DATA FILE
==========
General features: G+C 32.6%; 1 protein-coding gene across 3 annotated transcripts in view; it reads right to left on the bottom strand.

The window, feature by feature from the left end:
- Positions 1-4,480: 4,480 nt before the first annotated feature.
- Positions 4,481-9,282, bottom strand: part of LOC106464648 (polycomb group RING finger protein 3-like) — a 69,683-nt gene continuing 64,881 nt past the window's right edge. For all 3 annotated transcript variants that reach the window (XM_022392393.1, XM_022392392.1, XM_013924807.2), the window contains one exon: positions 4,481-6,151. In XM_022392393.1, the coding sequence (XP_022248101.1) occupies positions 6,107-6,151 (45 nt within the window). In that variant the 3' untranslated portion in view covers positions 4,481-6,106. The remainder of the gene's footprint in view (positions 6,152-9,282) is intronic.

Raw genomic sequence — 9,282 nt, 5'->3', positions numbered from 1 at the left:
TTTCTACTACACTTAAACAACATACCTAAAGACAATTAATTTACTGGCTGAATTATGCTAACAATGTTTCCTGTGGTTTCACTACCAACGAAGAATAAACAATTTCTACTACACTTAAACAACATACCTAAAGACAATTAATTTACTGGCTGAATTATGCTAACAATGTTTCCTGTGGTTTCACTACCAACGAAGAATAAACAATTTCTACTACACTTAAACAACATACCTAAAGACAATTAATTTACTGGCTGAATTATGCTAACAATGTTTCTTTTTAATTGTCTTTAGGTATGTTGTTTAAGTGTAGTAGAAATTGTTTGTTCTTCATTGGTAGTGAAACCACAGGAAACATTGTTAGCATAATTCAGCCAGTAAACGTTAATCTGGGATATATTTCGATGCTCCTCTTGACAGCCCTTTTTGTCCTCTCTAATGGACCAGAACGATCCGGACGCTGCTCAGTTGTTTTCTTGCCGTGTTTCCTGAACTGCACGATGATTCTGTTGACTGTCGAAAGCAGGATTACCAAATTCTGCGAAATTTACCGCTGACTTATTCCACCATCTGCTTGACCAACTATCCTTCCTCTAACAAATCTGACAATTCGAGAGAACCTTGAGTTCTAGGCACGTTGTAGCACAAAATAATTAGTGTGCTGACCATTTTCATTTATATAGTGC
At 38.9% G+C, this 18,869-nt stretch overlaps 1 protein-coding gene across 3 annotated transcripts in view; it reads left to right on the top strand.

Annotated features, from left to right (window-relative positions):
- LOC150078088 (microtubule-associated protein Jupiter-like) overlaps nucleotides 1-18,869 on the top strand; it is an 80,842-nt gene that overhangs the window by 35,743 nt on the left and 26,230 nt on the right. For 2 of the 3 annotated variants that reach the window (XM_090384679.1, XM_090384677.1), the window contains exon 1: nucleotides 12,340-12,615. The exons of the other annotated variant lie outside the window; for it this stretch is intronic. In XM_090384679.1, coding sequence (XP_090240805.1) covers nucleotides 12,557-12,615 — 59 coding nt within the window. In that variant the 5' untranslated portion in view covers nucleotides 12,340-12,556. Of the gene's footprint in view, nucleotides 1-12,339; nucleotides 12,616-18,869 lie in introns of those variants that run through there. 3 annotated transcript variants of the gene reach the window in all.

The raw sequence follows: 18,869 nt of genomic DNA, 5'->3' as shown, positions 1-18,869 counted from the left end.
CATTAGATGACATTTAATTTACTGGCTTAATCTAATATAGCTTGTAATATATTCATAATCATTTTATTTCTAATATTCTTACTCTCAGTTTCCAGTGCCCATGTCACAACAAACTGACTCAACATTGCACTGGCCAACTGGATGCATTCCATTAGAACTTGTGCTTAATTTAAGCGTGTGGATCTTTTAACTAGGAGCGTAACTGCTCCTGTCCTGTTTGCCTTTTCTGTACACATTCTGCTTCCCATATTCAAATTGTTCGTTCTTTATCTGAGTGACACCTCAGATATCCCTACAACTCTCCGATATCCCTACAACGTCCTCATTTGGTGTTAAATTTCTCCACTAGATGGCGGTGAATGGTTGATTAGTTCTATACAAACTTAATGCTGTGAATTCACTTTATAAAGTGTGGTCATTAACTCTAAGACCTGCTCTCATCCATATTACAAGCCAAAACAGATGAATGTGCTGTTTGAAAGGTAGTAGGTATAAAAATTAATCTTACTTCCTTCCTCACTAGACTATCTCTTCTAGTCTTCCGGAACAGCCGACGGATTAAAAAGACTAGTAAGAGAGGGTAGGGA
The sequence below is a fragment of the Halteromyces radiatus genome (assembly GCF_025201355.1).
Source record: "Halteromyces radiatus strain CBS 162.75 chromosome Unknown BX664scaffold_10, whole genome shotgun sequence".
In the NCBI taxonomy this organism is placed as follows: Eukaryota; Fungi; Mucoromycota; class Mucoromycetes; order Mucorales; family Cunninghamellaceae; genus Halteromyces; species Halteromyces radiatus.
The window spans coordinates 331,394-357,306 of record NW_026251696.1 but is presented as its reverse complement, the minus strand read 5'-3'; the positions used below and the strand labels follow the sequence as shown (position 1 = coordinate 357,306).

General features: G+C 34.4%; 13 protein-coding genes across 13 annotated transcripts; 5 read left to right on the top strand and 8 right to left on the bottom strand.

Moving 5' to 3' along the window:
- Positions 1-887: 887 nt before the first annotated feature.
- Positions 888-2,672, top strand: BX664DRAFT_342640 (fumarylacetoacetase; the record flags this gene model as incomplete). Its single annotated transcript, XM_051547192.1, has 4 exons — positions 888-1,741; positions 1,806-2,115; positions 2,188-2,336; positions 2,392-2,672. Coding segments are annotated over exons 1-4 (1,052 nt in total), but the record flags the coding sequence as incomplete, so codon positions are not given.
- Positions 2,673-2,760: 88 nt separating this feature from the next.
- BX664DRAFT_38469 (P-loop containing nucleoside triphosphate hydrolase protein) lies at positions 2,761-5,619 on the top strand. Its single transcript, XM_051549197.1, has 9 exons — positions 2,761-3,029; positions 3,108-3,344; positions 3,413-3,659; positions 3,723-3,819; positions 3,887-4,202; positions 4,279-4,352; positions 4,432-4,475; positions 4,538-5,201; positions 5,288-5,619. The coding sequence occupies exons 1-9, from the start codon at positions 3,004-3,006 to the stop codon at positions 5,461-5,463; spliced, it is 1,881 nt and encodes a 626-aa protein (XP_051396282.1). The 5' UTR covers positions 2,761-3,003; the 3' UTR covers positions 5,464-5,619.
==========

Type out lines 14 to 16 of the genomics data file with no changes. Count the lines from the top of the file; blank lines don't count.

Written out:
In the NCBI taxonomy this organism is placed as follows: Eukaryota; Fungi; Mucoromycota; class Mucoromycetes; order Mucorales; family Cunninghamellaceae; genus Halteromyces; species Halteromyces radiatus.
The window spans coordinates 331,394-357,306 of record NW_026251696.1 but is presented as its reverse complement, the minus strand read 5'-3'; the positions used below and the strand labels follow the sequence as shown (position 1 = coordinate 357,306).

General features: G+C 34.4%; 13 protein-coding genes across 13 annotated transcripts; 5 read left to right on the top strand and 8 right to left on the bottom strand.